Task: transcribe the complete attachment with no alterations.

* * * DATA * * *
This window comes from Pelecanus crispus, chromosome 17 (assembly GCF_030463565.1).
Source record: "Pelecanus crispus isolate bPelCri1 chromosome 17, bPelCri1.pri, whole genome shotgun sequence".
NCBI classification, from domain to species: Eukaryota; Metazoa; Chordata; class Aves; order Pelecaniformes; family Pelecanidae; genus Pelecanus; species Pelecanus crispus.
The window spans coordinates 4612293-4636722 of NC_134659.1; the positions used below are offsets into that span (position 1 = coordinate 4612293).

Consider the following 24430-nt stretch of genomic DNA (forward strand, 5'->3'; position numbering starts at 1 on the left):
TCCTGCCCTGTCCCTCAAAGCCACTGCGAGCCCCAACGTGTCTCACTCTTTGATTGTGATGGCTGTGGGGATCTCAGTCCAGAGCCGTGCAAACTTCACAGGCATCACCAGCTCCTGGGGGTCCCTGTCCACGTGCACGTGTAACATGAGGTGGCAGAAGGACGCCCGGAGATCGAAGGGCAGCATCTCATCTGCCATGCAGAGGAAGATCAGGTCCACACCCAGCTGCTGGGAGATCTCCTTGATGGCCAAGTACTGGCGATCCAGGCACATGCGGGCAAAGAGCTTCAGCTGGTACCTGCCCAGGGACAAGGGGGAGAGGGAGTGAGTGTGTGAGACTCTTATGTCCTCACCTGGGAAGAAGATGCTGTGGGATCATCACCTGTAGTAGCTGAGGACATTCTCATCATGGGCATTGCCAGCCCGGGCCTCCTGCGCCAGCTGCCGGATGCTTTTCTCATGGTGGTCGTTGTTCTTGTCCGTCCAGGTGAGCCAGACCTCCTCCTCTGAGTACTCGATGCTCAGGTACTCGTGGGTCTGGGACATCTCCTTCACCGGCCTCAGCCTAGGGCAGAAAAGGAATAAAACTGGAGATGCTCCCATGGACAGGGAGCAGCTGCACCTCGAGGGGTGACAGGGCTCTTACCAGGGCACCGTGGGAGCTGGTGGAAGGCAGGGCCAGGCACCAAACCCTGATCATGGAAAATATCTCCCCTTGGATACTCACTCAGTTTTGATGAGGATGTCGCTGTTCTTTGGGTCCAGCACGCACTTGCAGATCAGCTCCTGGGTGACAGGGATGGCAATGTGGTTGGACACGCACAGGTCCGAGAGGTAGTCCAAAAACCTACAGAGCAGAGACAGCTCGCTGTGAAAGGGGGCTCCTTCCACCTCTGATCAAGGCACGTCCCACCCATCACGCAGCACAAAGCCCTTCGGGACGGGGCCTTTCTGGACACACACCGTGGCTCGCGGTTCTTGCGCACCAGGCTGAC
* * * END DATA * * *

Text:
This window comes from Pelecanus crispus, chromosome 17 (assembly GCF_030463565.1).
Source record: "Pelecanus crispus isolate bPelCri1 chromosome 17, bPelCri1.pri, whole genome shotgun sequence".
NCBI classification, from domain to species: Eukaryota; Metazoa; Chordata; class Aves; order Pelecaniformes; family Pelecanidae; genus Pelecanus; species Pelecanus crispus.
The window spans coordinates 4612293-4636722 of NC_134659.1; the positions used below are offsets into that span (position 1 = coordinate 4612293).

Consider the following 24430-nt stretch of genomic DNA (forward strand, 5'->3'; position numbering starts at 1 on the left):
TCCTGCCCTGTCCCTCAAAGCCACTGCGAGCCCCAACGTGTCTCACTCTTTGATTGTGATGGCTGTGGGGATCTCAGTCCAGAGCCGTGCAAACTTCACAGGCATCACCAGCTCCTGGGGGTCCCTGTCCACGTGCACGTGTAACATGAGGTGGCAGAAGGACGCCCGGAGATCGAAGGGCAGCATCTCATCTGCCATGCAGAGGAAGATCAGGTCCACACCCAGCTGCTGGGAGATCTCCTTGATGGCCAAGTACTGGCGATCCAGGCACATGCGGGCAAAGAGCTTCAGCTGGTACCTGCCCAGGGACAAGGGGGAGAGGGAGTGAGTGTGTGAGACTCTTATGTCCTCACCTGGGAAGAAGATGCTGTGGGATCATCACCTGTAGTAGCTGAGGACATTCTCATCATGGGCATTGCCAGCCCGGGCCTCCTGCGCCAGCTGCCGGATGCTTTTCTCATGGTGGTCGTTGTTCTTGTCCGTCCAGGTGAGCCAGACCTCCTCCTCTGAGTACTCGATGCTCAGGTACTCGTGGGTCTGGGACATCTCCTTCACCGGCCTCAGCCTAGGGCAGAAAAGGAATAAAACTGGAGATGCTCCCATGGACAGGGAGCAGCTGCACCTCGAGGGGTGACAGGGCTCTTACCAGGGCACCGTGGGAGCTGGTGGAAGGCAGGGCCAGGCACCAAACCCTGATCATGGAAAATATCTCCCCTTGGATACTCACTCAGTTTTGATGAGGATGTCGCTGTTCTTTGGGTCCAGCACGCACTTGCAGATCAGCTCCTGGGTGACAGGGATGGCAATGTGGTTGGACACGCACAGGTCCGAGAGGTAGTCCAAAAACCTACAGAGCAGAGACAGCTCGCTGTGAAAGGGGGCTCCTTCCACCTCTGATCAAGGCACGTCCCACCCATCACGCAGCACAAAGCCCTTCGGGACGGGGCCTTTCTGGACACACACCGTGGCTCGCGGTTCTTGCGCACCAGGCTGAC